Meter As Rhythm
Oxford University Press, 10 abr. 1997 - 328 páginas
In this book Christopher Hasty presents a striking new theory of musical duration. Drawing on insights from modern "process" philosophy, he advances a fully temporal perspective in which meter is released from its mechanistic connotations and recognized as a concrete, visceral agent of musical expression. Part one of the book reviews oppositions of law and freedom, structure and process, determinacy and indeterminacy in the speculations of theorists from the eighteenth century to the present. Part two reinterprets these contrasts to form a highly original account of meter that engages diverse musical repertories and aesthetic issues.
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acceleration anacrusis analysis Anton von Webern articulation bar measure becoming beginning in bar beginning with bar closure completed concept constituent continuation Cooper and Meyer Courante deferral definite potential determinate distinction division duple duple meter dura durational quantity durationless eight-bar eighth-note emerges equal event experience feeling four-bar measure function ginning grouping half note Hauptmann hear homogeneity hypermeasure hypermeter interpretation J. S. Bach jective large phrase mensural determinacy meter and rhythm metrical accent motion ning notated œ J œ œ œ œ overlapping particular past perspective piano pitch pitch classes possibility preceding present projection R–R projective potential pulse quarter notes realized reinterpretation relatively relevance repetition reproduction rhythm and meter rhythmic saxophone scale degree second beat second sound sense shown in example silence small phrase span syncopation temporal tential third beat tion tive tonal triple meter two-bar measure unaccented unit Webern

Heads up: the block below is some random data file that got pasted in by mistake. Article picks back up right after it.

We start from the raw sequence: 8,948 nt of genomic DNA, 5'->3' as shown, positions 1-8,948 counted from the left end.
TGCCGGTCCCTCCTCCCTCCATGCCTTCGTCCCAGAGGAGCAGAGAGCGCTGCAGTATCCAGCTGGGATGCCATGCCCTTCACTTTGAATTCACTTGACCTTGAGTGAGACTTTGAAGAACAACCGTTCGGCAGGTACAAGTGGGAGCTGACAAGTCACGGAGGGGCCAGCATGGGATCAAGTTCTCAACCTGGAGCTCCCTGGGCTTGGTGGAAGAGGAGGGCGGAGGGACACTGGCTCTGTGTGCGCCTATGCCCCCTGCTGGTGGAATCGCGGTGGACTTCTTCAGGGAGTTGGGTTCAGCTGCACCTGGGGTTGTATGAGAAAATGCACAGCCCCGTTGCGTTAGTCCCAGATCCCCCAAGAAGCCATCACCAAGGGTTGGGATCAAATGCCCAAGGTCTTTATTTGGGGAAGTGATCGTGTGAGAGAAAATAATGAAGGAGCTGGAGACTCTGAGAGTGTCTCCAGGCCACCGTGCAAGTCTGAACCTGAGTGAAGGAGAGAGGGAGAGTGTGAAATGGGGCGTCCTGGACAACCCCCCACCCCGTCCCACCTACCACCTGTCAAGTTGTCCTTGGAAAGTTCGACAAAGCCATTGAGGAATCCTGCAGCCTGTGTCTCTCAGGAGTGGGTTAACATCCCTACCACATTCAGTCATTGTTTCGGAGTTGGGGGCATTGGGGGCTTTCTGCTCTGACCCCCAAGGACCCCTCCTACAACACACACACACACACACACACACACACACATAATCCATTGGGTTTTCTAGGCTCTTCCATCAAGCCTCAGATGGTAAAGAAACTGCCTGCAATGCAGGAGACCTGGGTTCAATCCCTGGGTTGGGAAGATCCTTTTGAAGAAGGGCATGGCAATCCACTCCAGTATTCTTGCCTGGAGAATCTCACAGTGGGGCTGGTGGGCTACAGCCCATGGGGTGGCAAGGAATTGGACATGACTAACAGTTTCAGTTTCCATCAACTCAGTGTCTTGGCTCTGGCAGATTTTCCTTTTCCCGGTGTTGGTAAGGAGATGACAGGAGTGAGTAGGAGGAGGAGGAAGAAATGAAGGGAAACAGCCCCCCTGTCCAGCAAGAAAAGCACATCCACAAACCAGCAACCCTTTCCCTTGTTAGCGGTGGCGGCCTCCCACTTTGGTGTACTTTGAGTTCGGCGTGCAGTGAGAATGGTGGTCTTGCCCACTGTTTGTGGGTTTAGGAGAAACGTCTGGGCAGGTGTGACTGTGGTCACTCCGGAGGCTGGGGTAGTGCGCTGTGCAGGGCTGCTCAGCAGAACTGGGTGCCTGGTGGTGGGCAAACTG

Página 9 - Absolute, true, and mathematical time, of itself, and from its own nature, flows equably without regard to anything external, and by another name is called duration...
Página 10 - All things are placed in time as to order of succession; and in space as to order of situation. It is from their essence or nature that they are places; and that the primary places of things should be movable is absurd. These are therefore the absolute places; and translations out of those places are the only absolute motions.
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